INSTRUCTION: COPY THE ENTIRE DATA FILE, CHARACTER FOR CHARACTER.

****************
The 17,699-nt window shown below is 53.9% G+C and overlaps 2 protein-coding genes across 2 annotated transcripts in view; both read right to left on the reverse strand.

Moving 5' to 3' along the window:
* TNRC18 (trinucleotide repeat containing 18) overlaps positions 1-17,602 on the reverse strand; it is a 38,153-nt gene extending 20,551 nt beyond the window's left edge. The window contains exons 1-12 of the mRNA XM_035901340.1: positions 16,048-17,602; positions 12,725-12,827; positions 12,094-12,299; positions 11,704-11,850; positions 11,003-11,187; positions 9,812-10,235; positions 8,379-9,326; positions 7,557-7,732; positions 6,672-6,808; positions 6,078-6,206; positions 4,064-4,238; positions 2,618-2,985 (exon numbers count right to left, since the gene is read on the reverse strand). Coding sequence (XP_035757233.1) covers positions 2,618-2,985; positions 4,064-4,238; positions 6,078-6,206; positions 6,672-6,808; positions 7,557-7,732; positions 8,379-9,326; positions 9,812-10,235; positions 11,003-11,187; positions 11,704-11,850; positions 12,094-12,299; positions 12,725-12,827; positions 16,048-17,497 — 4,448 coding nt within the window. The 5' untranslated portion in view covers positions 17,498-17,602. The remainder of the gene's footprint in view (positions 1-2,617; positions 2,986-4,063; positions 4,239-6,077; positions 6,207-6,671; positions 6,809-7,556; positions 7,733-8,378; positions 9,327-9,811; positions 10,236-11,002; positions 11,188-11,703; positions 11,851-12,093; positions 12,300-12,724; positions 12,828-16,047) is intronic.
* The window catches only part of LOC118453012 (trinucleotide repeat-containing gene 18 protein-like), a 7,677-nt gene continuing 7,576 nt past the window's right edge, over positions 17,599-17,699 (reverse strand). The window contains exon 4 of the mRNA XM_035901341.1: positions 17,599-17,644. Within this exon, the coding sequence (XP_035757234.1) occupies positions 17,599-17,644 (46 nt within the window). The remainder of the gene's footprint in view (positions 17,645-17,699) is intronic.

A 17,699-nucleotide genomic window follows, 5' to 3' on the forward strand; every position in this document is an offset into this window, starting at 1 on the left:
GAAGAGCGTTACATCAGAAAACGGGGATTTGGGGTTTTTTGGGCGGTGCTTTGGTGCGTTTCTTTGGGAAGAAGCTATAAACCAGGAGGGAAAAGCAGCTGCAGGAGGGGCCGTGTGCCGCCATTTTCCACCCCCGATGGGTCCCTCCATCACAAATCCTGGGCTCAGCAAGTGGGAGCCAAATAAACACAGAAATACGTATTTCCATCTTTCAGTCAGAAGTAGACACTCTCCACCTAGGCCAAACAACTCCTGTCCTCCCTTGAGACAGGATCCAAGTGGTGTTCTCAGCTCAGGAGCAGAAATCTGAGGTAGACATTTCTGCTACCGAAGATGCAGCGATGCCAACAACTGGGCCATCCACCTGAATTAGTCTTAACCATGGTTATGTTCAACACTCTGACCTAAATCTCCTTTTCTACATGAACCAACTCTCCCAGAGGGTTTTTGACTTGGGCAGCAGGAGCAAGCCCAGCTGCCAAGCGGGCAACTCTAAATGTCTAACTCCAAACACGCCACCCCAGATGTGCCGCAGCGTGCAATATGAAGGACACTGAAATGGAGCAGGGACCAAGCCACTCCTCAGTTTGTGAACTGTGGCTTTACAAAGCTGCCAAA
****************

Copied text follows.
The 17,699-nt window shown below is 53.9% G+C and overlaps 2 protein-coding genes across 2 annotated transcripts in view; both read right to left on the reverse strand.

Moving 5' to 3' along the window:
* TNRC18 (trinucleotide repeat containing 18) overlaps positions 1-17,602 on the reverse strand; it is a 38,153-nt gene extending 20,551 nt beyond the window's left edge. The window contains exons 1-12 of the mRNA XM_035901340.1: positions 16,048-17,602; positions 12,725-12,827; positions 12,094-12,299; positions 11,704-11,850; positions 11,003-11,187; positions 9,812-10,235; positions 8,379-9,326; positions 7,557-7,732; positions 6,672-6,808; positions 6,078-6,206; positions 4,064-4,238; positions 2,618-2,985 (exon numbers count right to left, since the gene is read on the reverse strand). Coding sequence (XP_035757233.1) covers positions 2,618-2,985; positions 4,064-4,238; positions 6,078-6,206; positions 6,672-6,808; positions 7,557-7,732; positions 8,379-9,326; positions 9,812-10,235; positions 11,003-11,187; positions 11,704-11,850; positions 12,094-12,299; positions 12,725-12,827; positions 16,048-17,497 — 4,448 coding nt within the window. The 5' untranslated portion in view covers positions 17,498-17,602. The remainder of the gene's footprint in view (positions 1-2,617; positions 2,986-4,063; positions 4,239-6,077; positions 6,207-6,671; positions 6,809-7,556; positions 7,733-8,378; positions 9,327-9,811; positions 10,236-11,002; positions 11,188-11,703; positions 11,851-12,093; positions 12,300-12,724; positions 12,828-16,047) is intronic.
* The window catches only part of LOC118453012 (trinucleotide repeat-containing gene 18 protein-like), a 7,677-nt gene continuing 7,576 nt past the window's right edge, over positions 17,599-17,699 (reverse strand). The window contains exon 4 of the mRNA XM_035901341.1: positions 17,599-17,644. Within this exon, the coding sequence (XP_035757234.1) occupies positions 17,599-17,644 (46 nt within the window). The remainder of the gene's footprint in view (positions 17,645-17,699) is intronic.

A 17,699-nucleotide genomic window follows, 5' to 3' on the forward strand; every position in this document is an offset into this window, starting at 1 on the left:
GAAGAGCGTTACATCAGAAAACGGGGATTTGGGGTTTTTTGGGCGGTGCTTTGGTGCGTTTCTTTGGGAAGAAGCTATAAACCAGGAGGGAAAAGCAGCTGCAGGAGGGGCCGTGTGCCGCCATTTTCCACCCCCGATGGGTCCCTCCATCACAAATCCTGGGCTCAGCAAGTGGGAGCCAAATAAACACAGAAATACGTATTTCCATCTTTCAGTCAGAAGTAGACACTCTCCACCTAGGCCAAACAACTCCTGTCCTCCCTTGAGACAGGATCCAAGTGGTGTTCTCAGCTCAGGAGCAGAAATCTGAGGTAGACATTTCTGCTACCGAAGATGCAGCGATGCCAACAACTGGGCCATCCACCTGAATTAGTCTTAACCATGGTTATGTTCAACACTCTGACCTAAATCTCCTTTTCTACATGAACCAACTCTCCCAGAGGGTTTTTGACTTGGGCAGCAGGAGCAAGCCCAGCTGCCAAGCGGGCAACTCTAAATGTCTAACTCCAAACACGCCACCCCAGATGTGCCGCAGCGTGCAATATGAAGGACACTGAAATGGAGCAGGGACCAAGCCACTCCTCAGTTTGTGAACTGTGGCTTTACAAAGCTGCCAAA